— CBS’s Dan Rather moments after John Kerry’s speech to the Democratic convention, July 29. [72 points]

CBS's Dan Rather



“It was four years ago during the Democratic convention, not far from where we stand tonight, that John Kerry stood near his father on his deathbed. Earlier, as the family was preparing to leave John Kerry’s home in Boston, I’m told he whispered to his sister, ‘Remember the words of our mother on her deathbed when she said, ‘John,’ knowing he would run for President some day, ‘remember, John, integrity, that’s what matters.’ Tonight, John Kerry tried to show that integrity.” 
— CBS’s Byron Pitts during live coverage of John Kerry’s speech to the Democratic convention, July 29. [47]



“For Massachusetts Senator John Kerry, tonight’s acceptance of the Democratic nomination is more than merely a day, it’s his destiny....A gifted athlete and captain of the debate team at Yale, Kerry followed his idol’s [John F. Kennedy’s] lead and enlisted in the Navy in 1966. In Vietnam, Lieutenant John F. Kerry rescued a comrade in combat, killed an enemy soldier, won three Purple Hearts and one Bronze Star....The day before his speech, Kerry crossed Boston Harbor with some of his crewmates from Vietnam, his band of brothers. They have one battle left. But tonight the loner will stand alone here in his hometown one more time and look to do what John F. Kerry has nearly always done — find a way to win.” 
— Pitts on CBS’s The Early Show, July 29. [41]



“People who served with him [Kerry] in Vietnam said, ‘You can’t believe what he’s like in battle. He just changes. He gets this look over him.’ And when I saw him walking down the aisle tonight on the way into the speech, I said, ‘Oh yeah, there’s that look.’ And I just knew at that point that he’s going to nail this, and he did. I have never seen the man speak so well.”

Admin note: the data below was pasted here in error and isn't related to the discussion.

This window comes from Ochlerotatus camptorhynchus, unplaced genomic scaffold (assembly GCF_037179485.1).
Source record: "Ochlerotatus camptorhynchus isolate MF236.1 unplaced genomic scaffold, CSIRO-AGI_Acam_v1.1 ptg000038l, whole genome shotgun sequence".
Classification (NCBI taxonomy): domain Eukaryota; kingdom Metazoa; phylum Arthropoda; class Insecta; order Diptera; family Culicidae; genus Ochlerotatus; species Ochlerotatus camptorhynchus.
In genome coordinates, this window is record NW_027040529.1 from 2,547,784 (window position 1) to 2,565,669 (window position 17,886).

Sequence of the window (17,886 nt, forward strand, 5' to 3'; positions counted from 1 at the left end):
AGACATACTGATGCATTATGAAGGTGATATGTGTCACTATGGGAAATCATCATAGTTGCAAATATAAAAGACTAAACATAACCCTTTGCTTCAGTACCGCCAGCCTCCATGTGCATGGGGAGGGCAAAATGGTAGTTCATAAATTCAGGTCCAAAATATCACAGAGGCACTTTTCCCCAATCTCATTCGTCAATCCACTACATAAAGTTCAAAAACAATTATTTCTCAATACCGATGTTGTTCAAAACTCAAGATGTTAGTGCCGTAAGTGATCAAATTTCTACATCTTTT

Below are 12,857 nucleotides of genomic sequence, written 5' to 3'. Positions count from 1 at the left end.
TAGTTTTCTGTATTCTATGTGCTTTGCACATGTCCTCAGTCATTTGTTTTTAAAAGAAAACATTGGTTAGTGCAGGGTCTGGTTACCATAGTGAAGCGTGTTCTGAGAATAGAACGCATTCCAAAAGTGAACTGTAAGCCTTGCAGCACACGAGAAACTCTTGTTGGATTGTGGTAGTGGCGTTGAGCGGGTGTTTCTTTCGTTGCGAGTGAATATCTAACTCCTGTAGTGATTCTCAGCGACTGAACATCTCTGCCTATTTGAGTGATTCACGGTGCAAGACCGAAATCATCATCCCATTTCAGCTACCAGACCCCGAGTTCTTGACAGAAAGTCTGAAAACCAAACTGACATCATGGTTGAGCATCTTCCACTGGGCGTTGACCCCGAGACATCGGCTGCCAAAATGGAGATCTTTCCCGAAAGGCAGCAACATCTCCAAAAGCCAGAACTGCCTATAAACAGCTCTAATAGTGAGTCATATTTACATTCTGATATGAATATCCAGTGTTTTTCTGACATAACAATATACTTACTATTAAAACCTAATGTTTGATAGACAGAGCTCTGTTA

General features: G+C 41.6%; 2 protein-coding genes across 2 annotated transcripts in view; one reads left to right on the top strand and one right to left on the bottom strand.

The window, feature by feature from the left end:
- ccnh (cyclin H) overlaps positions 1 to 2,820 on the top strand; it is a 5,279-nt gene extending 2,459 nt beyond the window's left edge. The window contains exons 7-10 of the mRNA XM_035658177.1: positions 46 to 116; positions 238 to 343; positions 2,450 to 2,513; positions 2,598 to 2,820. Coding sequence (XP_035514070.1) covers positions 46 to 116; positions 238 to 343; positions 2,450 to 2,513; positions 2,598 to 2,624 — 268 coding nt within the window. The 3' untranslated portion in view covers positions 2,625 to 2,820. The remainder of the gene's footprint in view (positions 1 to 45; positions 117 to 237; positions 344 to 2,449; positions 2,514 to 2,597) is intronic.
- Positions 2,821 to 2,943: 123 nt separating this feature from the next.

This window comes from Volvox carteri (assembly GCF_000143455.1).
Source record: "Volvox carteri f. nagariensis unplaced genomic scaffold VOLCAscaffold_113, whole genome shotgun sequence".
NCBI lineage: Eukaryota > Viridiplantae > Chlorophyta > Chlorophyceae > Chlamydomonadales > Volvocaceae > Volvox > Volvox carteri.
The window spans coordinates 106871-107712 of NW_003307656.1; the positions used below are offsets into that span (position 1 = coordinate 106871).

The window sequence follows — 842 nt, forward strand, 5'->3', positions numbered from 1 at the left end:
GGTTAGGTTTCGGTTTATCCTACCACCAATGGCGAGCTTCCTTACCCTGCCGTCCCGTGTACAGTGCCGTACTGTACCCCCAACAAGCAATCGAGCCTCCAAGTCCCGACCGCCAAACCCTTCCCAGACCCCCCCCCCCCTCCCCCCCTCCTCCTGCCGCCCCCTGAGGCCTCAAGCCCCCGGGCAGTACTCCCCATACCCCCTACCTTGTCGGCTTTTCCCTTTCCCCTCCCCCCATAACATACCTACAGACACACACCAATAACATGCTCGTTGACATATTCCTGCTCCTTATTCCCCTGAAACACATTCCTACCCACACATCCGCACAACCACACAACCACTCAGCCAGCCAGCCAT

Time’s Joe Klein on CNN’s NewsNight, July 29. [33]


Bitter in the Big Apple Award
(for Republican Convention Coverage)

First Place

“You and Olympia Snowe, the other Senator from Maine, are known as moderate Republican women. You have no place in this convention. The [Republican Party] platform does not seem to speak to a lot of women in this country. It’s anti-abortion, it does not expand stem cell research, on other social issues in which women have some interest, for example, gay unions, it's firmly opposed to that. Do you think that this platform and this party is doing enough to reach out to moderate women across the country?” 
— Tom Brokaw to Senator Susan Collins on his 4pm EDT MSNBC show Brokaw in New York, August 31. [47 points]




“The President’s team knows that it can’t get back to the White House by taking only hard right turns, so it has, as three of its featured speakers, Republicans who have been successful by navigating the middle of the road as well the right-hand side: Governor Arnold Schwarzenegger, Rudy Giuliani and Senator John McCain who often calls himself John Kerry’s best friend in the U.S. Senate. Streetwise New Yorkers may call that the political equivalent of a popular con game in this tough town — three-card monte. But then, that’s a game in which the dealer almost always wins.” 
— Tom Brokaw on the August 29 NBC Nightly News. [37]

NBC's Tom Brokaw

“They’re having all these moderate speakers, but the moderate speakers, we discussed last night, aren’t giving moderate speeches, they’re giving speeches in which they’re echoing a lot of this red meat. This is a very angry convention, it’s a very belligerent convention. I mean, I’ve covered 16 conventions....I’ve never heard such an angry speech [as Zell Miller’s].” 
— CNN political analyst Bill Schneider on NewsNight with Aaron Brown following the third night of the Republican convention, September 1. [35]